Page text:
Editor’s note: This market commentary is provided by the Dairy Division at FCStone/Downes-O'Neill in Chicago, Ill.
Spot market activity was really the highlight of the day yesterday as the cheese market has come to a bit of a standstill point. Both blocks and barrels closed unchanged.
Without a price change, however, futures were left without a price direction for the day and that meant a mixed settlement yet again. April closed down a penny, while May was the lone month closing higher by a penny. And, once again, futures in the latter part of the year were showing weakness. From June through Jan 2013, settlements were 2 to 11 lower and volume remained firm in those months as it seems hedging interest is really re-entering the market for the second half over the past few sessions. Further evidence of this can be seen with heavy options volume traded yesterday. Nearby months continue to find some level of support from the steady to sideways cheese market and deferred contracts continue to fall slowly but surely, and declining grain prices aren’t helping the bulls of late either.
Producers should continue to explore options for hedging in the second half of the year while there is still commercial hedge demand, as we don’t see production dropping sharply anytime soon and Oceania continues to move prices lower to stay just below the U.S. market for export bids, keeping the domestic market out of balance. Perhaps heat will be overwhelming and exports will pick up dramatically, but that does not appear to be the current course we are on. For today, we have milk coming out our ears.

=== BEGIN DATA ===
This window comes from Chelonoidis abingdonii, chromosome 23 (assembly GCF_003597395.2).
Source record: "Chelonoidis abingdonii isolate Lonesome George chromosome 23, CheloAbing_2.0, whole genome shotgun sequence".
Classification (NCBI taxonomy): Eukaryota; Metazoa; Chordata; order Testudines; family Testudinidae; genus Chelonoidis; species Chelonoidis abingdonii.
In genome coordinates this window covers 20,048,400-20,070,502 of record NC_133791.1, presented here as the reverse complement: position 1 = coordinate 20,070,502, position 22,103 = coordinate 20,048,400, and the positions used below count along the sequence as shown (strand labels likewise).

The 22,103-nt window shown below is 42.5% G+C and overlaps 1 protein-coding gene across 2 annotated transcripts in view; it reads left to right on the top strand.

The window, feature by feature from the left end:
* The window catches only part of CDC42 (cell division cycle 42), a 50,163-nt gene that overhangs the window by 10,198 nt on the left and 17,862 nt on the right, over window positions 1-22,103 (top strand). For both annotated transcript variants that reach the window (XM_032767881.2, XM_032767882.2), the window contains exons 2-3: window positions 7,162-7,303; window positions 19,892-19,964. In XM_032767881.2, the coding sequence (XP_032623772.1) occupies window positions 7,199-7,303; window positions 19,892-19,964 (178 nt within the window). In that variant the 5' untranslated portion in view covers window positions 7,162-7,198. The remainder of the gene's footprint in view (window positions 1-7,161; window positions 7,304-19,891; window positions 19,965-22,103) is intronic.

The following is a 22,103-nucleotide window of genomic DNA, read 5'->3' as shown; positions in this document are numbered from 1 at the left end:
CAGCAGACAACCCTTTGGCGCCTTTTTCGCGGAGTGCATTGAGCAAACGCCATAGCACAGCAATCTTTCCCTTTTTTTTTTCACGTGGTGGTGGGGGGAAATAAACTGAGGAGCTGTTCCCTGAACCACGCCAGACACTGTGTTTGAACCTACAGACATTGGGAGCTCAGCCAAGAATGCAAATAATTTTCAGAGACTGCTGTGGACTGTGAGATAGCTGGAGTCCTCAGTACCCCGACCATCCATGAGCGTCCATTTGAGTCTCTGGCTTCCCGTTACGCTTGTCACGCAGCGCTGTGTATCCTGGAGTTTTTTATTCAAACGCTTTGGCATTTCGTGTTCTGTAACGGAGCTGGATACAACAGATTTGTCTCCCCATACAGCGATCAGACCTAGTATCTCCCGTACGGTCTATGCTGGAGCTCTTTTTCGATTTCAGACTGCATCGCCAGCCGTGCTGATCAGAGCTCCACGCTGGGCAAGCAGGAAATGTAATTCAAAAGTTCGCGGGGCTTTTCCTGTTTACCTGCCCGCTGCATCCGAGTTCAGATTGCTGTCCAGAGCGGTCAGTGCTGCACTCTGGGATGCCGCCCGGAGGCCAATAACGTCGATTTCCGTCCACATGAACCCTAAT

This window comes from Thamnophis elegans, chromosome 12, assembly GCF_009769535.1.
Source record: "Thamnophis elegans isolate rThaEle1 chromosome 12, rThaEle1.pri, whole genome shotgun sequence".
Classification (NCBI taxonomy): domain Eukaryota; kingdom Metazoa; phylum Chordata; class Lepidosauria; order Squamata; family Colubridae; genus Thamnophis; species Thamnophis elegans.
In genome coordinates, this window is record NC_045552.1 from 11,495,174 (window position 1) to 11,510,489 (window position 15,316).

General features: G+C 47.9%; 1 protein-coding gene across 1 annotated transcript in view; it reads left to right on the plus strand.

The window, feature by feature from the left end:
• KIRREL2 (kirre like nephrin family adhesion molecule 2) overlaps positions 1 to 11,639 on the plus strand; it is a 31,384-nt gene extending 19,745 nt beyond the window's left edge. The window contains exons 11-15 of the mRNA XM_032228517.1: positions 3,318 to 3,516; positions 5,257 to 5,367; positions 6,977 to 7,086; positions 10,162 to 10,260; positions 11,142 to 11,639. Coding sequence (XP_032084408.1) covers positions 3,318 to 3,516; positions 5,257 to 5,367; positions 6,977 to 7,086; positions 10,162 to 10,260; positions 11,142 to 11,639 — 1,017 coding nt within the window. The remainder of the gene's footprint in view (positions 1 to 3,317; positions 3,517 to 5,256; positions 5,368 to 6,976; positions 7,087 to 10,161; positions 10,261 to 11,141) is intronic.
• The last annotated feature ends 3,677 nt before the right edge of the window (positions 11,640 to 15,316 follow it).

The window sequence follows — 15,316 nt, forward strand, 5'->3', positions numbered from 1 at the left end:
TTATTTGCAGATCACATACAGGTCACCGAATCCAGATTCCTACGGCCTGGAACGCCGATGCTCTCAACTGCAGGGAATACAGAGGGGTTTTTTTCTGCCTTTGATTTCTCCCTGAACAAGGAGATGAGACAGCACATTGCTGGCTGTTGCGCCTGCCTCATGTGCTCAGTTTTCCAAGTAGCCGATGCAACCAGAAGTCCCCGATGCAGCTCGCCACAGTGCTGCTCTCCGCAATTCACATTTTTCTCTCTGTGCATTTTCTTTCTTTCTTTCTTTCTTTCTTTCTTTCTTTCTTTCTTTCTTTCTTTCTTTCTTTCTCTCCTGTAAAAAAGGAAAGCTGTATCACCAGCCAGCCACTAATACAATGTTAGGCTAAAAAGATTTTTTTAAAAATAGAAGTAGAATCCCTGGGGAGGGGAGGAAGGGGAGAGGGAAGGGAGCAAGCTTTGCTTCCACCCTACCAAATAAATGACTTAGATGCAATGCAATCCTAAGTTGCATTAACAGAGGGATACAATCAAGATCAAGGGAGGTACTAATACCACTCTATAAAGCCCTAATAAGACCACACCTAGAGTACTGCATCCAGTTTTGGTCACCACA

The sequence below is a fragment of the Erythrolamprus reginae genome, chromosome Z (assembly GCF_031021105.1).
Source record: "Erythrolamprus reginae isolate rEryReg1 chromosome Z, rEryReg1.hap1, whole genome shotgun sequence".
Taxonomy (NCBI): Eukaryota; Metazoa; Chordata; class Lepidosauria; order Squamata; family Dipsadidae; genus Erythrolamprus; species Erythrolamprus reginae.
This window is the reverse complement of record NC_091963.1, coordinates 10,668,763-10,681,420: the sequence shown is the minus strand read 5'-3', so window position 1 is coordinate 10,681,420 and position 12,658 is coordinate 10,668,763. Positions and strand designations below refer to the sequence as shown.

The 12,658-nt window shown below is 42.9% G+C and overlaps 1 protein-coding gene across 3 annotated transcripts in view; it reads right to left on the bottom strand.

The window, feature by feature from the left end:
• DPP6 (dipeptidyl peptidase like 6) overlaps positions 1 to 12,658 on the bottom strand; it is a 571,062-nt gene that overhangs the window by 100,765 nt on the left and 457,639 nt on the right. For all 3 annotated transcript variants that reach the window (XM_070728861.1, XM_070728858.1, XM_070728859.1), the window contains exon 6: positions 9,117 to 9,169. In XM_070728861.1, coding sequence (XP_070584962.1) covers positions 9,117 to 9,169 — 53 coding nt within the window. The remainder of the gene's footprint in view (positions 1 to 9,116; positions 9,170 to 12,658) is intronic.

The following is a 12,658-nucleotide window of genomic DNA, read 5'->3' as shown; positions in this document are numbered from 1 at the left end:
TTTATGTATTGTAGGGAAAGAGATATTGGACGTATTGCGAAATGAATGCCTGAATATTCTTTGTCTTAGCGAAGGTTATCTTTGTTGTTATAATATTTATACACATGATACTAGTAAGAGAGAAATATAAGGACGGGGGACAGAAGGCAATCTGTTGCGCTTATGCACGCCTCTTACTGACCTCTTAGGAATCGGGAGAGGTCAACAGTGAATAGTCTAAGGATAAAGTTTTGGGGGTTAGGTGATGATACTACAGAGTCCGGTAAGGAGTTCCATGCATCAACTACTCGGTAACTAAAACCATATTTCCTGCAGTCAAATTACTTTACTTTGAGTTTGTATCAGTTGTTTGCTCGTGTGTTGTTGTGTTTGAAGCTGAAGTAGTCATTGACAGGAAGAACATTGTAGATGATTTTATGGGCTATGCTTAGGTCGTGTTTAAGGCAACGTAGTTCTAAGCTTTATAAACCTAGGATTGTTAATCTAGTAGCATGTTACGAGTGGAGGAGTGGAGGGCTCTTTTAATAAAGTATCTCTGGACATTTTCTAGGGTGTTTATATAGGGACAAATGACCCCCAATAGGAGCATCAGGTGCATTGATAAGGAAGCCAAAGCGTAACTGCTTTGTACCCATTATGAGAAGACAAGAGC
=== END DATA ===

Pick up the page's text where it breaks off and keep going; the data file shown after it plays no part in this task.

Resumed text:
The grain markets set their tone early Sunday night, starting off with price weakness and the weakness held throughout the trading day on Monday. New crop corn and soybean prices gave up double digits as an expected rapid planting pace should be seen on the delayed USDA report this afternoon.
Old crop prices still hold fairly significant risk with the very tight supplies, but the market is battling with the potential for a very large new crop production. Funds have been heading for the exits with the recent price weakness and a few of the large banks are calling for an end to the commodity boom cycle with slowing economic growth in China and the ever present worries in the EU. In the short term, we’d look for some continued weakness, though we feel old crop corn should be bought if we get to support at $6.00 and very strong support in the $5.80 area as those levels should hold up for old crop. On new crop corn, as prices continue to fall we feel a small amount of new crop needs should likely be purchased as we near the $5.00 mark as protection against any upcoming weather concerns throughout the summer months.